Community fridges, which have been gaining in popularity in New York and other cities, could be coming to Montclair soon. 

Community fridges are set up in public areas and give people access to perishable food in neighborhoods lacking a supermarket. Locals can pick up the perishable food that they need free of charge. People are also welcome to leave food. 

Montclair Mutual Aid wants to set up a community fridge in Montclair's South End. 

Financial backing from a donor, who wants to remain anonymous, has been secured. 

The group is searching for a homeowner or business owner who would be willing to host the fridge on their property.

Montclair Mutual Aid is still working on the logistics of how to hook up electricity, and how to supply the fridge with food. 

“We have seen great results from other towns who operate community fridges, and we know we can make one work here,” said a statement provided by Aminah Toler of Montclair Mutual Aid. The project, however, is still in the planning stages.  

“We are also working out the fine details, and logistics of how we would operate it,” Toler said. The community fridge idea for Montclair arose from the Fourth Ward’s ongoing lack of a full-service grocery store, the group said. The Fourth Ward has not had a grocery store since the closure of the Pathmark in Lackawanna Plaza in 2014. Plans were in place for Lidl to open a store in the plaza, but a lawsuit calling for the preservation of the glass-enclosed train sheds is holding up construction.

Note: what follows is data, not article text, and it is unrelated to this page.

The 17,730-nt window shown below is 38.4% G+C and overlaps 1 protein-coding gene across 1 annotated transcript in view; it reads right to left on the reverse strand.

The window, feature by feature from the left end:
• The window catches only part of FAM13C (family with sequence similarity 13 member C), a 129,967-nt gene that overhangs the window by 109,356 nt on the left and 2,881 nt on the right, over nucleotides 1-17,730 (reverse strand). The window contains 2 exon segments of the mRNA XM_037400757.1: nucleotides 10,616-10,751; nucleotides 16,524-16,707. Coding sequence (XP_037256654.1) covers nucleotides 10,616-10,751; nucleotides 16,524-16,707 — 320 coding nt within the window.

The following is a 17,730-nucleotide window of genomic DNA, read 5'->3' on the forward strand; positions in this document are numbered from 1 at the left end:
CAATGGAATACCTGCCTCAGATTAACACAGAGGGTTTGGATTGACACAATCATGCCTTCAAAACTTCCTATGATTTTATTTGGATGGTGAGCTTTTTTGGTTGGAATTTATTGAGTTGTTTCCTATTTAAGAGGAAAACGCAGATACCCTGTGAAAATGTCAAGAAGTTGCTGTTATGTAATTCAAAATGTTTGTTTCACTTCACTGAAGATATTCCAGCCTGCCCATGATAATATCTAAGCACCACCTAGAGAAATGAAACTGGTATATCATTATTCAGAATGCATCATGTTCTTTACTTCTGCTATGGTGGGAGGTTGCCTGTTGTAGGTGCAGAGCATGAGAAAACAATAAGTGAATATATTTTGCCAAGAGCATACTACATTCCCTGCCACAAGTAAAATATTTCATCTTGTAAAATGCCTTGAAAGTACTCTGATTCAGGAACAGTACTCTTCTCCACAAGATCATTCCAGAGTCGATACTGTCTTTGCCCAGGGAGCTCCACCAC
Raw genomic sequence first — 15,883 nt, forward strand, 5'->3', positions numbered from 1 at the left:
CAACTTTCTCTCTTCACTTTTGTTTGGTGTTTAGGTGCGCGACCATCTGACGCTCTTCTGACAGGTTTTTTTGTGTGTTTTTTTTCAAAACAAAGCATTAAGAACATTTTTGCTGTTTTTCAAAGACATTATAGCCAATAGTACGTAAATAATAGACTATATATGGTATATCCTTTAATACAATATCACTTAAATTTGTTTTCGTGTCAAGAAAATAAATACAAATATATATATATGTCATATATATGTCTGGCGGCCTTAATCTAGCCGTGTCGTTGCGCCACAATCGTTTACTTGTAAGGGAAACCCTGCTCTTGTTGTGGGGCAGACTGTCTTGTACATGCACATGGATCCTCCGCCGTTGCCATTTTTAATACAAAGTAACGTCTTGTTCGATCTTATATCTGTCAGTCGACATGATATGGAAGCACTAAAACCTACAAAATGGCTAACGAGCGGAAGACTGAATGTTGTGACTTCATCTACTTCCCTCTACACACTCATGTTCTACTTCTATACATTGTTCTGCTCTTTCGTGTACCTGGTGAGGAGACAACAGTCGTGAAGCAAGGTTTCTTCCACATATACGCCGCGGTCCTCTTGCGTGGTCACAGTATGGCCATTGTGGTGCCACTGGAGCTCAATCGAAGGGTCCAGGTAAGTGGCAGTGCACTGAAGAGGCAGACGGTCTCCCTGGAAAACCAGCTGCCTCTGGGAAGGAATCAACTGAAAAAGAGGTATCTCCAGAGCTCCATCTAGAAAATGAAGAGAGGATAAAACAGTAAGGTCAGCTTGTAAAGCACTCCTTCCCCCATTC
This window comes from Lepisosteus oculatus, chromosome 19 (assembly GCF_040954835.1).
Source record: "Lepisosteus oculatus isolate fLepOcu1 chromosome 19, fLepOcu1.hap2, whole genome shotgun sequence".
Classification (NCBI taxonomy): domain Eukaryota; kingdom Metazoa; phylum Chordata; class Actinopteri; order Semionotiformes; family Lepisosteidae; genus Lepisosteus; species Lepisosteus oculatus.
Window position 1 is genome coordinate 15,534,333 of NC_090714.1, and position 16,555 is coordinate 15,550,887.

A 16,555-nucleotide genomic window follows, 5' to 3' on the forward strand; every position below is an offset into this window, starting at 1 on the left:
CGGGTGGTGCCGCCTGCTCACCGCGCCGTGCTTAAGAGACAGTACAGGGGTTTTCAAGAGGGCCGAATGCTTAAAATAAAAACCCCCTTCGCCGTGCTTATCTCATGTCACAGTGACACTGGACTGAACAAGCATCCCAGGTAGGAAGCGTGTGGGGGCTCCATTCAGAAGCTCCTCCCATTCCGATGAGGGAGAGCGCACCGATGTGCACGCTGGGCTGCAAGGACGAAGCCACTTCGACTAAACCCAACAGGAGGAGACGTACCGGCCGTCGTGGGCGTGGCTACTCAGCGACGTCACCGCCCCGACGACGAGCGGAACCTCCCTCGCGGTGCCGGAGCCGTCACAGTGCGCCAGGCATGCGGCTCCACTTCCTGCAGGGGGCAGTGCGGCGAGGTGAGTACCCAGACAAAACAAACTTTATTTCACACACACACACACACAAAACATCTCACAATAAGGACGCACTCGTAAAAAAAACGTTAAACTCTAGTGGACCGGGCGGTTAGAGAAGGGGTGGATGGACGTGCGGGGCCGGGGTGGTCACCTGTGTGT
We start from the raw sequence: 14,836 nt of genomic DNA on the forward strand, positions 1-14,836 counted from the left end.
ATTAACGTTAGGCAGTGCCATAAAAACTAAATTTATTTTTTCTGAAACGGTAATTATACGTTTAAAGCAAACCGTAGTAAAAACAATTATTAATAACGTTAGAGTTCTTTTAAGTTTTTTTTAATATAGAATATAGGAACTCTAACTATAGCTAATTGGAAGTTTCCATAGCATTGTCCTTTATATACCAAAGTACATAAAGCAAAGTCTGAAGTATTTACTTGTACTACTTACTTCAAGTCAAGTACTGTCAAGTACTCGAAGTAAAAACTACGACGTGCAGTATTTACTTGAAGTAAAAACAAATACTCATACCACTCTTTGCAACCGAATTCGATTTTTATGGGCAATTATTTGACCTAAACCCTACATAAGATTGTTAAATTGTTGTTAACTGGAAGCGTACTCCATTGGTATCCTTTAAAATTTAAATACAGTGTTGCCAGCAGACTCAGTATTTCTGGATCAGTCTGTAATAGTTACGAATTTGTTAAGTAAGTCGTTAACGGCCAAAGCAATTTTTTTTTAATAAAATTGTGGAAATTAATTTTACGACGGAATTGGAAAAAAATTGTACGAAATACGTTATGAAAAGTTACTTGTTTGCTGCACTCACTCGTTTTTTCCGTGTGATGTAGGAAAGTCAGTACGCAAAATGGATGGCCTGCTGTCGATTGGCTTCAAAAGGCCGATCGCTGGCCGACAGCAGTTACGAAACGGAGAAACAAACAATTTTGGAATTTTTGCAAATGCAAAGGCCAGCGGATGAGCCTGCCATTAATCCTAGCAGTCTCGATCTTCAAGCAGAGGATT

In New York, community fridges have taken on renewed prominence during the pandemic. In New Jersey, large cities such as Bayonne and Jersey City have also started community fridge projects.

With a typical fridge, the organizers ask a business for permission to plug the fridge into an electrical supply. Stores and restaurants are invited to donate unused or unsold food, rather than throw it away. 

A fridge may be operated by an individual household, business, community group or nonprofit. 

Last year, Montclair’s Pine Street area lost a food outlet when 73 See Gallery closed. The owner, Mary Z. Scotti, had set up a food pantry of sorts when she moved to the block, which contains many Section 8 rental properties, 10 years ago. Food, clothing, books and more were kept stocked for her neighbors.

Some of the community fridge projects in existence include Foodsharing, Freedge and The Friendly Fridge, all which aim to reduce food waste and build a stronger community. The organization Freedge has 244 community fridges set up around the world. 

For information on how to get involved, email

CORRECTION: This article has been corrected to indicate the South End, not just Orange Road, as the possible location for the fridge. The email address for Montclair Mutual Aid has also been corrected.